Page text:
Rhee’s time in charge demonstrated several other common traits of the “excellent sheep,” one of which seems to be lack of empathy for those they judge not up to snuff, once even firing the principal of a school Rhee’s metrics had judged as failing on camera, a move that I imagine Rhee felt broadcast her toughness and resolve, but looks to me like a stunning act of cruelty.
This lack of empathy is additionally manifested and complicated by a persistent Us v. Them mentality where anyone that stands in the way of “necessary” change is siding for the status quo and against the interests of students. Those who are not on board are invariably portrayed as lazy, not smart enough, or uninformed. By definition, the opposition cannot be well-intentioned.
Supremely self-confident and validated by the system, the “excellent sheep” feels comfortable cloaking herself in self-righteousness, a stance Rhee maintained long after her tenure in D.C. ended so ignominiously in the midst of a cheating scandal that Rhee either covered up, or turned a blind eye to.
Rhee even titled her biography Radical: Fighting to Put Students First in the Classroom, and told George Stephanopoulos, “Finally, I came to the conclusion that if bringing some commonsense solutions to a dysfunctional system makes me a radical, then so be it.”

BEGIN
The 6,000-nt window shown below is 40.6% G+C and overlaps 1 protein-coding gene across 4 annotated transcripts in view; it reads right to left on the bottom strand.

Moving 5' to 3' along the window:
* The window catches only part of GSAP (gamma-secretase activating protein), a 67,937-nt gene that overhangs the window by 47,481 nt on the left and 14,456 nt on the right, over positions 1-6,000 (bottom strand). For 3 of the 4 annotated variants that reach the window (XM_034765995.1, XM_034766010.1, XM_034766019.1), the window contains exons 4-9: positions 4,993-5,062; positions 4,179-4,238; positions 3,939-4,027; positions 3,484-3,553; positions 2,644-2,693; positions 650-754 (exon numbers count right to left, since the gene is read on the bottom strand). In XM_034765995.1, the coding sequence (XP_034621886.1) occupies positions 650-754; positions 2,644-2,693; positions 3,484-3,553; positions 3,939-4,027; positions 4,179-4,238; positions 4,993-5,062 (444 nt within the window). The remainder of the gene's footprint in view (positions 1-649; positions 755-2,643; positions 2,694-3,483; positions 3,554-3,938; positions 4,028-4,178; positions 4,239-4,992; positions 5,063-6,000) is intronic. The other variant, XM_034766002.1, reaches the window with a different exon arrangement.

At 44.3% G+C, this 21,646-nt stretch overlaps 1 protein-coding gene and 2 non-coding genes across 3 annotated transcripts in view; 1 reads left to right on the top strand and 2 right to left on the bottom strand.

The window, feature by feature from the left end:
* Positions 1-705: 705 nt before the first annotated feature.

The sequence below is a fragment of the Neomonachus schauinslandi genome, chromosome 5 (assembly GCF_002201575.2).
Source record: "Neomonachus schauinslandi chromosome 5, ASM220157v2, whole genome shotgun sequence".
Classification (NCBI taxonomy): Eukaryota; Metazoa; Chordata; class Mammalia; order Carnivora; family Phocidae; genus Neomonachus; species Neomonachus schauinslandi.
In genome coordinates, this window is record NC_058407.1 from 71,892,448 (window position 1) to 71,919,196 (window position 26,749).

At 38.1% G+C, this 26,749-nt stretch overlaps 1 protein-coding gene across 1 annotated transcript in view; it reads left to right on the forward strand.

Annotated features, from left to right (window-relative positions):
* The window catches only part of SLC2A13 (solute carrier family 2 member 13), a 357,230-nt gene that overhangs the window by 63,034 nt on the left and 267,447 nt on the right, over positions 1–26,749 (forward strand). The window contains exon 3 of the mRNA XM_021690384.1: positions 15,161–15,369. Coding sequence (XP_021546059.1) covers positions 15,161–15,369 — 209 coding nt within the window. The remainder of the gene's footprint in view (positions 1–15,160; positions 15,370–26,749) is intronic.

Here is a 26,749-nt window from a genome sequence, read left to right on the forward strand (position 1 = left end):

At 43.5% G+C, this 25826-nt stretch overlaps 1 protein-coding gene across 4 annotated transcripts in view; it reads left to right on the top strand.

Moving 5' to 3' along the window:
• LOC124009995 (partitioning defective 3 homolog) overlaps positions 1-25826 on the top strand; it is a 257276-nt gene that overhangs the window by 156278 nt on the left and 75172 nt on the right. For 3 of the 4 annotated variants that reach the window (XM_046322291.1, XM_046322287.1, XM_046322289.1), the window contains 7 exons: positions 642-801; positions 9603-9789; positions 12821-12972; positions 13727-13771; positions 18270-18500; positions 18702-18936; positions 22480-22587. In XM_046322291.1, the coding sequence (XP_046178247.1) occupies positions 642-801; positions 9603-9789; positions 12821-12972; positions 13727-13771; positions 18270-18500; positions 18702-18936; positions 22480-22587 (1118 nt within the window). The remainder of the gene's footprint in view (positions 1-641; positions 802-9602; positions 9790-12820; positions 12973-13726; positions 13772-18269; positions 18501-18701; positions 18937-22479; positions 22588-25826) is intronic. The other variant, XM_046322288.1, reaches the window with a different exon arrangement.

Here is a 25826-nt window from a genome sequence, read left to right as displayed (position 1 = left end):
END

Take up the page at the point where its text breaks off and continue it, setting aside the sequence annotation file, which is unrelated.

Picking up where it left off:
In the mind of an “excellent sheep,” even abject failure can be spun as success because success is all she’s known.
Rhee’s enemies invariably stood in the way of “progress,” progress which could only be defined and managed by Rhee herself. The circle is complete.
In hindsight, Rhee’s post D.C. career makes her look as much like a grifter as a dogooder, She started her own lobbying organization, StudentsFirst, which has been dedicated to abolishing teacher tenure and paid her ten times the starting salary of a D.C. schoolteacher.
But even this has proved to be a problematic, as she has recently stepped down from (or was forced out of) StudentsFirst, and became board chairwoman of St. Hope Public Schools, a nonprofit organization started by her husband Kevin Johnson, current mayor of Sacramento, and former NBA star.
In his book, Deresiewicz counsels the candidates for excellent sheepdom to turn their backs on the system because they are consigning themselves to lives filled with empty accolades, largely devoid of deep and lasting passions.
Michelle Rhee rose to the top of the system by her 37th birthday, and was spit out shy of her 45th. Only she can tell us if it was worth it.
Once well-positioned to be a “leader,” Rhee is an object lesson as to what happens when an “excellent sheep” is put “in charge.”
On Twitter, at some point, we're all sheep.
 I don’t mean to imply that hard work isn’t a good thing, it is. It just isn’t sufficient in many many cases. Believing it is causes great hardship.
 The irony is that we’ve been subjected to nearly 30 years of the status quo of “failing schools” based reform that Rhee and others embrace.
 This is a pattern that repeats when we look at David Coleman and Arne Duncan’s responses to criticisms of the Common Core State Standards.